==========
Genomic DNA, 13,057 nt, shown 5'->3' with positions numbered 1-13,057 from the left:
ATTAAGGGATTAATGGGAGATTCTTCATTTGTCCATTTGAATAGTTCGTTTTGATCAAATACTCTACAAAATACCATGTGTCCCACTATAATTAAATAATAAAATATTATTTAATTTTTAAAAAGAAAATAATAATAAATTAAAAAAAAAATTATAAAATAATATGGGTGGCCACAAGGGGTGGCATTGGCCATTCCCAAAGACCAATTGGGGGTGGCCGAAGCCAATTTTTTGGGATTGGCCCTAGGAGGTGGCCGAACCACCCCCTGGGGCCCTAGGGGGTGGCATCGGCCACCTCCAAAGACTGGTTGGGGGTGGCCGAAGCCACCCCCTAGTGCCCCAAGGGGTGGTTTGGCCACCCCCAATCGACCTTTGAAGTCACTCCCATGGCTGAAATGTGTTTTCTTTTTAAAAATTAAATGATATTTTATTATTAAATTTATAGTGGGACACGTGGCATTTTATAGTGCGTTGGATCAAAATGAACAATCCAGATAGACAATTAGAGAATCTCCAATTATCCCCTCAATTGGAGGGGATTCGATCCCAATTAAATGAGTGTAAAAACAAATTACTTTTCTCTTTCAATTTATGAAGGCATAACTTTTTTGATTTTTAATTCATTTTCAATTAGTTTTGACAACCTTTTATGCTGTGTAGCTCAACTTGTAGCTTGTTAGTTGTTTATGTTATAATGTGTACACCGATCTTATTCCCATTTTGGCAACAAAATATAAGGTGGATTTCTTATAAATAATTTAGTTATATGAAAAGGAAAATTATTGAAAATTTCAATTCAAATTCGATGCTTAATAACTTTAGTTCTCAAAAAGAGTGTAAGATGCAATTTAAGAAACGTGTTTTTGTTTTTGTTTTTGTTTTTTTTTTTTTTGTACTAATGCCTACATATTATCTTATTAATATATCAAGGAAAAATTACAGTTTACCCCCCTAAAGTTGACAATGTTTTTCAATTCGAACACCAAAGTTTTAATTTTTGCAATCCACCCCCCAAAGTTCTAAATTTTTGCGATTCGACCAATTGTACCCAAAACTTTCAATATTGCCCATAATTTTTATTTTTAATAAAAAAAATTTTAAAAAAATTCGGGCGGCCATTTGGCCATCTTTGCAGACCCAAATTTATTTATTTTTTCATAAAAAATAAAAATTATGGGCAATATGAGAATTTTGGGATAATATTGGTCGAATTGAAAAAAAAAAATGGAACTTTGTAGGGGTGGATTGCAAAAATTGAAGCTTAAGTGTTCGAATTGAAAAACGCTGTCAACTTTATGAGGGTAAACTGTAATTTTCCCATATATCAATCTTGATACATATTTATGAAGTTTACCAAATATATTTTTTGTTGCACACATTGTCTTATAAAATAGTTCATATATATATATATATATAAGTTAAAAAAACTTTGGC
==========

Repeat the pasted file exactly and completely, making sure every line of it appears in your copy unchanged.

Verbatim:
Genomic DNA, 13,057 nt, shown 5'->3' with positions numbered 1-13,057 from the left:
ATTAAGGGATTAATGGGAGATTCTTCATTTGTCCATTTGAATAGTTCGTTTTGATCAAATACTCTACAAAATACCATGTGTCCCACTATAATTAAATAATAAAATATTATTTAATTTTTAAAAAGAAAATAATAATAAATTAAAAAAAAAATTATAAAATAATATGGGTGGCCACAAGGGGTGGCATTGGCCATTCCCAAAGACCAATTGGGGGTGGCCGAAGCCAATTTTTTGGGATTGGCCCTAGGAGGTGGCCGAACCACCCCCTGGGGCCCTAGGGGGTGGCATCGGCCACCTCCAAAGACTGGTTGGGGGTGGCCGAAGCCACCCCCTAGTGCCCCAAGGGGTGGTTTGGCCACCCCCAATCGACCTTTGAAGTCACTCCCATGGCTGAAATGTGTTTTCTTTTTAAAAATTAAATGATATTTTATTATTAAATTTATAGTGGGACACGTGGCATTTTATAGTGCGTTGGATCAAAATGAACAATCCAGATAGACAATTAGAGAATCTCCAATTATCCCCTCAATTGGAGGGGATTCGATCCCAATTAAATGAGTGTAAAAACAAATTACTTTTCTCTTTCAATTTATGAAGGCATAACTTTTTTGATTTTTAATTCATTTTCAATTAGTTTTGACAACCTTTTATGCTGTGTAGCTCAACTTGTAGCTTGTTAGTTGTTTATGTTATAATGTGTACACCGATCTTATTCCCATTTTGGCAACAAAATATAAGGTGGATTTCTTATAAATAATTTAGTTATATGAAAAGGAAAATTATTGAAAATTTCAATTCAAATTCGATGCTTAATAACTTTAGTTCTCAAAAAGAGTGTAAGATGCAATTTAAGAAACGTGTTTTTGTTTTTGTTTTTGTTTTTTTTTTTTTTGTACTAATGCCTACATATTATCTTATTAATATATCAAGGAAAAATTACAGTTTACCCCCCTAAAGTTGACAATGTTTTTCAATTCGAACACCAAAGTTTTAATTTTTGCAATCCACCCCCCAAAGTTCTAAATTTTTGCGATTCGACCAATTGTACCCAAAACTTTCAATATTGCCCATAATTTTTATTTTTAATAAAAAAAATTTTAAAAAAATTCGGGCGGCCATTTGGCCATCTTTGCAGACCCAAATTTATTTATTTTTTCATAAAAAATAAAAATTATGGGCAATATGAGAATTTTGGGATAATATTGGTCGAATTGAAAAAAAAAAATGGAACTTTGTAGGGGTGGATTGCAAAAATTGAAGCTTAAGTGTTCGAATTGAAAAACGCTGTCAACTTTATGAGGGTAAACTGTAATTTTCCCATATATCAATCTTGATACATATTTATGAAGTTTACCAAATATATTTTTTGTTGCACACATTGTCTTATAAAATAGTTCATATATATATATATATATAAGTTAAAAAAACTTTGGC